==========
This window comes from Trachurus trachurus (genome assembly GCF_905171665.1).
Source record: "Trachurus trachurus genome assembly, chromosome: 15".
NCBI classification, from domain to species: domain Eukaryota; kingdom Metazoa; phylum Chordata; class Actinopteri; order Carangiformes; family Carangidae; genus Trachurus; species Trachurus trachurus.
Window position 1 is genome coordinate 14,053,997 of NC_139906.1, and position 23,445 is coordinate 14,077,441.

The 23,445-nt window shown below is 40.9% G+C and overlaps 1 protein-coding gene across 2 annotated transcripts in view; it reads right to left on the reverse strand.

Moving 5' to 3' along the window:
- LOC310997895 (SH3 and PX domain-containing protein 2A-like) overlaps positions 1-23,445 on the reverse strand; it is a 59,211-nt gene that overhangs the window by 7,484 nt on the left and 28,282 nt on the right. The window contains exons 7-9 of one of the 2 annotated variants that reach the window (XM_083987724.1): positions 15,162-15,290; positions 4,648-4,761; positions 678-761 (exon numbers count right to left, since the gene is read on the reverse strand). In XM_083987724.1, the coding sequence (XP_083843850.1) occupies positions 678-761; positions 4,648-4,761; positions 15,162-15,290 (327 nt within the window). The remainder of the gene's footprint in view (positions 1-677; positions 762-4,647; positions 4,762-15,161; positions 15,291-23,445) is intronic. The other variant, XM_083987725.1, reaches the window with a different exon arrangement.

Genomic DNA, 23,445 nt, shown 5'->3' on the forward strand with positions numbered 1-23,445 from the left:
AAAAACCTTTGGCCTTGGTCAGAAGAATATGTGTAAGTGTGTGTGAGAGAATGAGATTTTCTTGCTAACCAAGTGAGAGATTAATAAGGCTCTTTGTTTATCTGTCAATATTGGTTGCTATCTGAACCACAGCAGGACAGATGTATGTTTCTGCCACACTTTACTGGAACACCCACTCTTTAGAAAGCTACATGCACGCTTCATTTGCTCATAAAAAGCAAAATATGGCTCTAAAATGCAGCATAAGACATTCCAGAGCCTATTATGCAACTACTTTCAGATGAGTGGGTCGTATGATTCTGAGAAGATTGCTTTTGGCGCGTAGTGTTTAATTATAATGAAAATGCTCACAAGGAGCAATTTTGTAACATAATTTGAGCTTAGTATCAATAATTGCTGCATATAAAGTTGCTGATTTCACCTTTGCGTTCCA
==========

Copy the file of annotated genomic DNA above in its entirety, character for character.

This window comes from Trachurus trachurus (genome assembly GCF_905171665.1).
Source record: "Trachurus trachurus genome assembly, chromosome: 15".
NCBI classification, from domain to species: domain Eukaryota; kingdom Metazoa; phylum Chordata; class Actinopteri; order Carangiformes; family Carangidae; genus Trachurus; species Trachurus trachurus.
Window position 1 is genome coordinate 14,053,997 of NC_139906.1, and position 23,445 is coordinate 14,077,441.

The 23,445-nt window shown below is 40.9% G+C and overlaps 1 protein-coding gene across 2 annotated transcripts in view; it reads right to left on the reverse strand.

Moving 5' to 3' along the window:
- LOC310997895 (SH3 and PX domain-containing protein 2A-like) overlaps positions 1-23,445 on the reverse strand; it is a 59,211-nt gene that overhangs the window by 7,484 nt on the left and 28,282 nt on the right. The window contains exons 7-9 of one of the 2 annotated variants that reach the window (XM_083987724.1): positions 15,162-15,290; positions 4,648-4,761; positions 678-761 (exon numbers count right to left, since the gene is read on the reverse strand). In XM_083987724.1, the coding sequence (XP_083843850.1) occupies positions 678-761; positions 4,648-4,761; positions 15,162-15,290 (327 nt within the window). The remainder of the gene's footprint in view (positions 1-677; positions 762-4,647; positions 4,762-15,161; positions 15,291-23,445) is intronic. The other variant, XM_083987725.1, reaches the window with a different exon arrangement.

Genomic DNA, 23,445 nt, shown 5'->3' on the forward strand with positions numbered 1-23,445 from the left:
AAAAACCTTTGGCCTTGGTCAGAAGAATATGTGTAAGTGTGTGTGAGAGAATGAGATTTTCTTGCTAACCAAGTGAGAGATTAATAAGGCTCTTTGTTTATCTGTCAATATTGGTTGCTATCTGAACCACAGCAGGACAGATGTATGTTTCTGCCACACTTTACTGGAACACCCACTCTTTAGAAAGCTACATGCACGCTTCATTTGCTCATAAAAAGCAAAATATGGCTCTAAAATGCAGCATAAGACATTCCAGAGCCTATTATGCAACTACTTTCAGATGAGTGGGTCGTATGATTCTGAGAAGATTGCTTTTGGCGCGTAGTGTTTAATTATAATGAAAATGCTCACAAGGAGCAATTTTGTAACATAATTTGAGCTTAGTATCAATAATTGCTGCATATAAAGTTGCTGATTTCACCTTTGCGTTCCA